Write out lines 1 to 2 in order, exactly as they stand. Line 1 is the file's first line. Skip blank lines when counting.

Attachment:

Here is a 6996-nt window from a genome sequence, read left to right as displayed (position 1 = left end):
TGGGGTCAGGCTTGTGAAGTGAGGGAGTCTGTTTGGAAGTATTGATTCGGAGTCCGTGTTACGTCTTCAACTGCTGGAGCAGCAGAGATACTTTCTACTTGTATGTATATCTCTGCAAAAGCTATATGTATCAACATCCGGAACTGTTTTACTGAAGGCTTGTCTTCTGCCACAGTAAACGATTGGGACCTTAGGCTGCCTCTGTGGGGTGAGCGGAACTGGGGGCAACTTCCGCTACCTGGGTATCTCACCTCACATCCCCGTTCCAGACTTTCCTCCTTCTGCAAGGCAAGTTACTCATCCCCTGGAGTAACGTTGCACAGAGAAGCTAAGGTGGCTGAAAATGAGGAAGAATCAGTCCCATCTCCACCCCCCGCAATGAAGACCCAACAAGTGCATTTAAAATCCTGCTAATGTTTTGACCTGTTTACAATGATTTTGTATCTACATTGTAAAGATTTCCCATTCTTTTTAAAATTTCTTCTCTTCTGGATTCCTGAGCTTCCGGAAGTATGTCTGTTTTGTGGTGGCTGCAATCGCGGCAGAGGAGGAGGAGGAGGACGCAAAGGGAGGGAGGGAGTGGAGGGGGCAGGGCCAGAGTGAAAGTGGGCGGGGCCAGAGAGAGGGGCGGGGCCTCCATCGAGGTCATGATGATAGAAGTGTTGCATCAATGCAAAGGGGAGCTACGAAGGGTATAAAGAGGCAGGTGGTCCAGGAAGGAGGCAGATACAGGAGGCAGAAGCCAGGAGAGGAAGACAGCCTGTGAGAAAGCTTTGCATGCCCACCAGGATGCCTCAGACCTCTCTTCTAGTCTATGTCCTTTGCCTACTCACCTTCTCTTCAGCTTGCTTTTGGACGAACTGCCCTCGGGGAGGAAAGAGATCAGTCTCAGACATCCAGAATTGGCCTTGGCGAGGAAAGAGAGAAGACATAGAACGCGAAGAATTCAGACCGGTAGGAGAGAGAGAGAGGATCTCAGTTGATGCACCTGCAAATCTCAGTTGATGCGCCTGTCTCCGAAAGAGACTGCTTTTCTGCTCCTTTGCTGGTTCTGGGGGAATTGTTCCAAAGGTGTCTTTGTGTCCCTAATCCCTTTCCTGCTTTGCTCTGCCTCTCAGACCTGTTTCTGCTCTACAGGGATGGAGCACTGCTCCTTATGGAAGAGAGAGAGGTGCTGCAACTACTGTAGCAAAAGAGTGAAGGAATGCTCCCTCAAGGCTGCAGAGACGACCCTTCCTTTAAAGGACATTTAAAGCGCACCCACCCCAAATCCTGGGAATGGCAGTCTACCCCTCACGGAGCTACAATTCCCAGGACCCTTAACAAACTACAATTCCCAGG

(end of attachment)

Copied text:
Here is a 6996-nt window from a genome sequence, read left to right as displayed (position 1 = left end):
TGGGGTCAGGCTTGTGAAGTGAGGGAGTCTGTTTGGAAGTATTGATTCGGAGTCCGTGTTACGTCTTCAACTGCTGGAGCAGCAGAGATACTTTCTACTTGTATGTATATCTCTGCAAAAGCTATATGTATCAACATCCGGAACTGTTTTACTGAAGGCTTGTCTTCTGCCACAGTAAACGATTGGGACCTTAGGCTGCCTCTGTGGGGTGAGCGGAACTGGGGGCAACTTCCGCTACCTGGGTATCTCACCTCACATCCCCGTTCCAGACTTTCCTCCTTCTGCAAGGCAAGTTACTCATCCCCTGGAGTAACGTTGCACAGAGAAGCTAAGGTGGCTGAAAATGAGGAAGAATCAGTCCCATCTCCACCCCCCGCAATGAAGACCCAACAAGTGCATTTAAAATCCTGCTAATGTTTTGACCTGTTTACAATGATTTTGTATCTACATTGTAAAGATTTCCCATTCTTTTTAAAATTTCTTCTCTTCTGGATTCCTGAGCTTCCGGAAGTATGTCTGTTTTGTGGTGGCTGCAATCGCGGCAGAGGAGGAGGAGGAGGACGCAAAGGGAGGGAGGGAGTGGAGGGGGCAGGGCCAGAGTGAAAGTGGGCGGGGCCAGAGAGAGGGGCGGGGCCTCCATCGAGGTCATGATGATAGAAGTGTTGCATCAATGCAAAGGGGAGCTACGAAGGGTATAAAGAGGCAGGTGGTCCAGGAAGGAGGCAGATACAGGAGGCAGAAGCCAGGAGAGGAAGACAGCCTGTGAGAAAGCTTTGCATGCCCACCAGGATGCCTCAGACCTCTCTTCTAGTCTATGTCCTTTGCCTACTCACCTTCTCTTCAGCTTGCTTTTGGACGAACTGCCCTCGGGGAGGAAAGAGATCAGTCTCAGACATCCAGAATTGGCCTTGGCGAGGAAAGAGAGAAGACATAGAACGCGAAGAATTCAGACCGGTAGGAGAGAGAGAGAGGATCTCAGTTGATGCACCTGCAAATCTCAGTTGATGCGCCTGTCTCCGAAAGAGACTGCTTTTCTGCTCCTTTGCTGGTTCTGGGGGAATTGTTCCAAAGGTGTCTTTGTGTCCCTAATCCCTTTCCTGCTTTGCTCTGCCTCTCAGACCTGTTTCTGCTCTACAGGGATGGAGCACTGCTCCTTATGGAAGAGAGAGAGGTGCTGCAACTACTGTAGCAAAAGAGTGAAGGAATGCTCCCTCAAGGCTGCAGAGACGACCCTTCCTTTAAAGGACATTTAAAGCGCACCCACCCCAAATCCTGGGAATGGCAGTCTACCCCTCACGGAGCTACAATTCCCAGGACCCTTAACAAACTACAATTCCCAGG